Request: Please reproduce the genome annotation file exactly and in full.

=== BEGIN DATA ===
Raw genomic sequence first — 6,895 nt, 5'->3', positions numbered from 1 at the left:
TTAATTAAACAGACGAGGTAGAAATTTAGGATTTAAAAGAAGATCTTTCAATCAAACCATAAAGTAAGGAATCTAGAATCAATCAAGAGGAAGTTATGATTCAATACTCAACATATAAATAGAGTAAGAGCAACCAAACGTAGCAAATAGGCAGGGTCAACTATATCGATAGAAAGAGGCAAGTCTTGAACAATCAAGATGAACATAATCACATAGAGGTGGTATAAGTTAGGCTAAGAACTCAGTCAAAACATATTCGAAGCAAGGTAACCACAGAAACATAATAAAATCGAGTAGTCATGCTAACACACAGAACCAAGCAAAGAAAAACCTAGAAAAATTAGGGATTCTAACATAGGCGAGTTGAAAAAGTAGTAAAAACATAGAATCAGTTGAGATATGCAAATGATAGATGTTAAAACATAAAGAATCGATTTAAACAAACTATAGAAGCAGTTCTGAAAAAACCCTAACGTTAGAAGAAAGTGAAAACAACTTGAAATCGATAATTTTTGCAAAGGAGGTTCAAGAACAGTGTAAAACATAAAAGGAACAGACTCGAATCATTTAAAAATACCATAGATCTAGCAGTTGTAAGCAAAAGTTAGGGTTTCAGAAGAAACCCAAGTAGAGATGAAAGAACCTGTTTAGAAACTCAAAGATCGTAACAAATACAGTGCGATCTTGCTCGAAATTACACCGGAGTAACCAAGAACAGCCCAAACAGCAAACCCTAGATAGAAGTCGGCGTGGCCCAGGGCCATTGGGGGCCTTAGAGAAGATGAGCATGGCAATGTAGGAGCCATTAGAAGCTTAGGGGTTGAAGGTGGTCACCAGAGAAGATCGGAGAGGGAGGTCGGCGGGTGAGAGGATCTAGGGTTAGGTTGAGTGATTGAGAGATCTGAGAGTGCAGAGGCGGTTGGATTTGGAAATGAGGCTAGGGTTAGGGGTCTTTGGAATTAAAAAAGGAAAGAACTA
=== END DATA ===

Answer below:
Raw genomic sequence first — 6,895 nt, 5'->3', positions numbered from 1 at the left:
TTAATTAAACAGACGAGGTAGAAATTTAGGATTTAAAAGAAGATCTTTCAATCAAACCATAAAGTAAGGAATCTAGAATCAATCAAGAGGAAGTTATGATTCAATACTCAACATATAAATAGAGTAAGAGCAACCAAACGTAGCAAATAGGCAGGGTCAACTATATCGATAGAAAGAGGCAAGTCTTGAACAATCAAGATGAACATAATCACATAGAGGTGGTATAAGTTAGGCTAAGAACTCAGTCAAAACATATTCGAAGCAAGGTAACCACAGAAACATAATAAAATCGAGTAGTCATGCTAACACACAGAACCAAGCAAAGAAAAACCTAGAAAAATTAGGGATTCTAACATAGGCGAGTTGAAAAAGTAGTAAAAACATAGAATCAGTTGAGATATGCAAATGATAGATGTTAAAACATAAAGAATCGATTTAAACAAACTATAGAAGCAGTTCTGAAAAAACCCTAACGTTAGAAGAAAGTGAAAACAACTTGAAATCGATAATTTTTGCAAAGGAGGTTCAAGAACAGTGTAAAACATAAAAGGAACAGACTCGAATCATTTAAAAATACCATAGATCTAGCAGTTGTAAGCAAAAGTTAGGGTTTCAGAAGAAACCCAAGTAGAGATGAAAGAACCTGTTTAGAAACTCAAAGATCGTAACAAATACAGTGCGATCTTGCTCGAAATTACACCGGAGTAACCAAGAACAGCCCAAACAGCAAACCCTAGATAGAAGTCGGCGTGGCCCAGGGCCATTGGGGGCCTTAGAGAAGATGAGCATGGCAATGTAGGAGCCATTAGAAGCTTAGGGGTTGAAGGTGGTCACCAGAGAAGATCGGAGAGGGAGGTCGGCGGGTGAGAGGATCTAGGGTTAGGTTGAGTGATTGAGAGATCTGAGAGTGCAGAGGCGGTTGGATTTGGAAATGAGGCTAGGGTTAGGGGTCTTTGGAATTAAAAAAGGAAAGAACTA